Progressing towards Next

In the Plasma team, we’re working frantically towards the next release of the Plasma workspaces, code-named “Plasma Next”. With the architectural work well in place, we’ve been filling in missing bits and pieces in the past months, and are now really close to the intended feature set for the first stable release. A good time to give you an impression of what it’s looking like right now. Keep in mind that we’re talking Alpha software here, and that we still have almost three months to iron out problems. I’m sure you’ll be able to observe something broken, but also something new and shiny.

For the first stable release of Plasma Next, we decided to focus on core functionality. It’s impossible to get every single feature that’s available in our long-term support release KDE Plasma workspaces 4.11 into Plasma Next at once. We therefore decided to not spread ourselves too thin, and set aside some not-quite-core functionality for now. So we’re not aiming at complete feature parity yet, but at a stable core desktop that gets the work done, even if it doesn’t have all the bells and whistles that some of our users might be used to, yet.

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Apart from “quite boring”, underlying “system stuff”, we’ve also worked on the visuals. In the video, you can see an improved contrast in Plasma popups, effects in kwin have been polished up to make the desktop feel snappier. We’ve started the work on a new Plasma theme, that will sport a flatter look with more pronounced typography than the venerable Air, and animations can now be globally disabled, so the whole thing runs more efficiently on systems with slow painting performance, for example across a network. These are only some of the changes, there are many more, visible and invisible.

We’re not quite done yet, but we have moved our focus from feature development to bugfixing, the results of that are very visible if you follow the development closely. Annoying problems are being fixed every day, and at this rate of development, I think we’re looking at a very shiny first stable release. Between today and that unicorn-dances-on-rainbows release lie almost three months of hard work, though, and that’s what we’ll do. While the whole thing already runs very smooth on my computers, we still have a lot of work to do in the integration department, and to translate this stability to the general case. Systems out there are diverse and different, and only wide-spread testing can help us make the experience a good one for everybody.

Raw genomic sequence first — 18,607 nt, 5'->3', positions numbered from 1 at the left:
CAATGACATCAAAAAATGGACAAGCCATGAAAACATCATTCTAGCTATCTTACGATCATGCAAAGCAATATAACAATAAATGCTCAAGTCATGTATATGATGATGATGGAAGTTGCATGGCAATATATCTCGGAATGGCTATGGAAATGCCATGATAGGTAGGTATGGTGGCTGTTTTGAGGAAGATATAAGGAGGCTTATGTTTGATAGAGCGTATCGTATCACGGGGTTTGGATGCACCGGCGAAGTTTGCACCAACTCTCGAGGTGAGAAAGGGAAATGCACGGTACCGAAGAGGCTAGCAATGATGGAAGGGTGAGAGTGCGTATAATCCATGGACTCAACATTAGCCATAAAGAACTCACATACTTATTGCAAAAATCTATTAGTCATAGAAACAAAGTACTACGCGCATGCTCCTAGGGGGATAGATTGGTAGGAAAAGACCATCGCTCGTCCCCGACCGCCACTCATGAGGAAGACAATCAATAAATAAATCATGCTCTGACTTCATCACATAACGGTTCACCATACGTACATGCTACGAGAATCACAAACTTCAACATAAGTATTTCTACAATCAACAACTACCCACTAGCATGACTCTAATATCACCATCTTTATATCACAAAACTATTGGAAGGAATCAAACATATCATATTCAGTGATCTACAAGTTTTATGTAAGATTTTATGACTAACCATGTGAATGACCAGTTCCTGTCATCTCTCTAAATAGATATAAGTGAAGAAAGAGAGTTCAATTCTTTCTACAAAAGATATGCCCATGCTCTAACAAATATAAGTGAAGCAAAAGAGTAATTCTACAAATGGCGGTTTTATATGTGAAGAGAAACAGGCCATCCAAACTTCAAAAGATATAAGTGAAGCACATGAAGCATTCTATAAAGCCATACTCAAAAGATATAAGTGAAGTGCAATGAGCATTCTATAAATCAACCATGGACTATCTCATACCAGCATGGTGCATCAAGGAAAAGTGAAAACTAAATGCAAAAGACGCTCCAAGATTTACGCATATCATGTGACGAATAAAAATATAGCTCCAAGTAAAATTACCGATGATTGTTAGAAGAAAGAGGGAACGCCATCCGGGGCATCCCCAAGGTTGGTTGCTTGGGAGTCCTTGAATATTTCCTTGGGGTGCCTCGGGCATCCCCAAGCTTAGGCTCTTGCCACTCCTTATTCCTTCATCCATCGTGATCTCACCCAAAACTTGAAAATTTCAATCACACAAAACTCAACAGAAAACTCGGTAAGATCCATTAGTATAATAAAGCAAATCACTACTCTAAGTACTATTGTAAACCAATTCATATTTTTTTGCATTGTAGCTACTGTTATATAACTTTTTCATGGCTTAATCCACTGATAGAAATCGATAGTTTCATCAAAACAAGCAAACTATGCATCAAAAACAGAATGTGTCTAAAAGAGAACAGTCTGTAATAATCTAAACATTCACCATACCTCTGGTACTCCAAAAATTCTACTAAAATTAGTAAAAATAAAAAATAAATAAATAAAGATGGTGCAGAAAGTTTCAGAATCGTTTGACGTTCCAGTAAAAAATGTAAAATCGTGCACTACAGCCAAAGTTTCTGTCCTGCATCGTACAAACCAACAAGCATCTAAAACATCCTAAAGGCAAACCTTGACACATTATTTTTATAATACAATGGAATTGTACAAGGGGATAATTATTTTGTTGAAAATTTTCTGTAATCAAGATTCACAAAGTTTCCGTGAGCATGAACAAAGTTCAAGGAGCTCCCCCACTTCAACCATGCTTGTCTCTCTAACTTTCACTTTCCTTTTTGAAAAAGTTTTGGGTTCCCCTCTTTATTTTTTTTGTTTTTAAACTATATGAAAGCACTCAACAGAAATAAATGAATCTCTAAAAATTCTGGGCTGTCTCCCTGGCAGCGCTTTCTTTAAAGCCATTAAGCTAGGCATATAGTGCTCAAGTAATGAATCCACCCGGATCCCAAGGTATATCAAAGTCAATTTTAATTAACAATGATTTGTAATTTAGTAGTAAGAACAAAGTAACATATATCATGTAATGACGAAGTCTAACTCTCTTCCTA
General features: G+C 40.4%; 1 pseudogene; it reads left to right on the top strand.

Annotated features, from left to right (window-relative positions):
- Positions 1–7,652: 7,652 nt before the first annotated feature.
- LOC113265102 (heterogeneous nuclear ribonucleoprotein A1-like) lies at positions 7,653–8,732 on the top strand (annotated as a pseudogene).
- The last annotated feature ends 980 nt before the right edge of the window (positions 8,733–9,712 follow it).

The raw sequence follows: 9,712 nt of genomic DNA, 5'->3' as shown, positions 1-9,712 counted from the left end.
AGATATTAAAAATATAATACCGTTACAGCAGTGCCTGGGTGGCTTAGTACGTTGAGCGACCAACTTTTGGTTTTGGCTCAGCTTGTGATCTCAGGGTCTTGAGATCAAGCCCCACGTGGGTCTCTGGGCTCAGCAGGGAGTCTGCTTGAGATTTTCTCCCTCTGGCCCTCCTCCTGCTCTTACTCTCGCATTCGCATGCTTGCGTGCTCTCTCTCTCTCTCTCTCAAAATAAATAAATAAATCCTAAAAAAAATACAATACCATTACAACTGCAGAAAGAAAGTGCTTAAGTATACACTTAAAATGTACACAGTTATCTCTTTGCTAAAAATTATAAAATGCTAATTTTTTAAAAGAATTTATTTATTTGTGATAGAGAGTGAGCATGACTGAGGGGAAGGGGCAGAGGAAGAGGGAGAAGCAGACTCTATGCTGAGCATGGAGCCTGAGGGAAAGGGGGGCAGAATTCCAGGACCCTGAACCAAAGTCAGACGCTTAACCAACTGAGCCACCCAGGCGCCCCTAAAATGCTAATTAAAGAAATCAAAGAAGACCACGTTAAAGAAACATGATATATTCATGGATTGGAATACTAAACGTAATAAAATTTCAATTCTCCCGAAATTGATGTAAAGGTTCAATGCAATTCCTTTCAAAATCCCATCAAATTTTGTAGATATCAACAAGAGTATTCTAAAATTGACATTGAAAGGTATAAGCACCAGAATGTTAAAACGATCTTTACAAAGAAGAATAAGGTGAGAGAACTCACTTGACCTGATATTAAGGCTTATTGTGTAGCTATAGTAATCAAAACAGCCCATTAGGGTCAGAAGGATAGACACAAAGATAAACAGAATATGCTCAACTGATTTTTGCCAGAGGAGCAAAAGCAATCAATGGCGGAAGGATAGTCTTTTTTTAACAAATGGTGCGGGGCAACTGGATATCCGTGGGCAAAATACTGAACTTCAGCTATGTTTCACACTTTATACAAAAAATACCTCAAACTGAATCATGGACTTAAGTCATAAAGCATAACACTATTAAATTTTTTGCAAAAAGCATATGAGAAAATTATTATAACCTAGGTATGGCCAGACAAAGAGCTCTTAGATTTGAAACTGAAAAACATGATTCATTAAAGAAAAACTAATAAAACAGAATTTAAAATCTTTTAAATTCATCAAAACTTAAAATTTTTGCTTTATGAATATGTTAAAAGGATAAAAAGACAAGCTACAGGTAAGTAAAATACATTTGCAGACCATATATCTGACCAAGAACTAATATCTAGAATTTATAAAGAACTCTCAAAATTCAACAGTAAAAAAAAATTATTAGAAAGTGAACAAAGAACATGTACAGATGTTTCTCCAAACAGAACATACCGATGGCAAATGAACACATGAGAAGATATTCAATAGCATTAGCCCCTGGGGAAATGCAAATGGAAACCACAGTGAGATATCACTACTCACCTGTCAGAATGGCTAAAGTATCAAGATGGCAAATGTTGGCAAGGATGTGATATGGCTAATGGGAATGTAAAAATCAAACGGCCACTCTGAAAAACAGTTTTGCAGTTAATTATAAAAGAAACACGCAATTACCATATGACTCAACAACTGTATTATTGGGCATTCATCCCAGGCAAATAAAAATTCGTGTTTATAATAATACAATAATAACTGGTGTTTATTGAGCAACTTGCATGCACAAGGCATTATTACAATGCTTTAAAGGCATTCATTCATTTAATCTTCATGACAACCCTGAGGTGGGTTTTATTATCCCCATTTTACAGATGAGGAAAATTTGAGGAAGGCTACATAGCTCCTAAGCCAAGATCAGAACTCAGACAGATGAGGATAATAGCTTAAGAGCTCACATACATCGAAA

Are your Qt builds going OOM?

If you’re, like me, regularly building Qt, you probably have noticed a decent hunger for memory, especially when linking Webkit. This part of the build can take well over 8GB of RAM, and when it fails, you get to do it over again.

The unfortunate data point is that my laptop only has 4GB, which is enough for most (but one) cases. Short of buying a new laptop, here’s a trick how you can get through this part of the build: Create a swap file. Creating a swapfile increases your virtual memory. This won’t make it fast, but it at least gives Linux a chance to not run out of memory and kill the ‘ld’ process. Creating a swapfile is actually really easy under Linux, you just have to know your toolbox. Here’s the quick run-down of steps:

First, create an empty file:

fallocate -l 4096M /home/swapfile

Using the fallocate syscall (which works for newer kernels, but only for btrfs, ext4, ocfs2, and xfs filesystems), this can be done fast. In this example, I have enough space on my home partition, so I decided to put the swapfile there. It’s 4GB in size, which should be plenty of virtual memory to finish even the greediest of builds — your mileage may vary. If you’re not able to use fallocate, you’ll need a bit more patience and dd.

As your swap should never be readable by anybody else than root, change its permissions:

chmod 600 /home/swapfile

Next, “format” the swapfile:

mkswap /home/swapfile

Then, add it to your virtual memory pool:

swapon /home/swapfile

You can now check with tools like `free` or `top` (tip: use the much nicer `htop` if you’re into fancy) that your virtual memory actually increased. Once your build is done, and you need your disk-space back, that’s easy as pie:

swapoff /home/swapfile
rm /home/swapfile

If you want to make this permanent (so it’ll survive a reboot), add a line like the following to your fstab:

/home/swapfile none swap defaults 0 0

This is just a really quick tip, more details on this process can be found in the excellent Arch Wiki.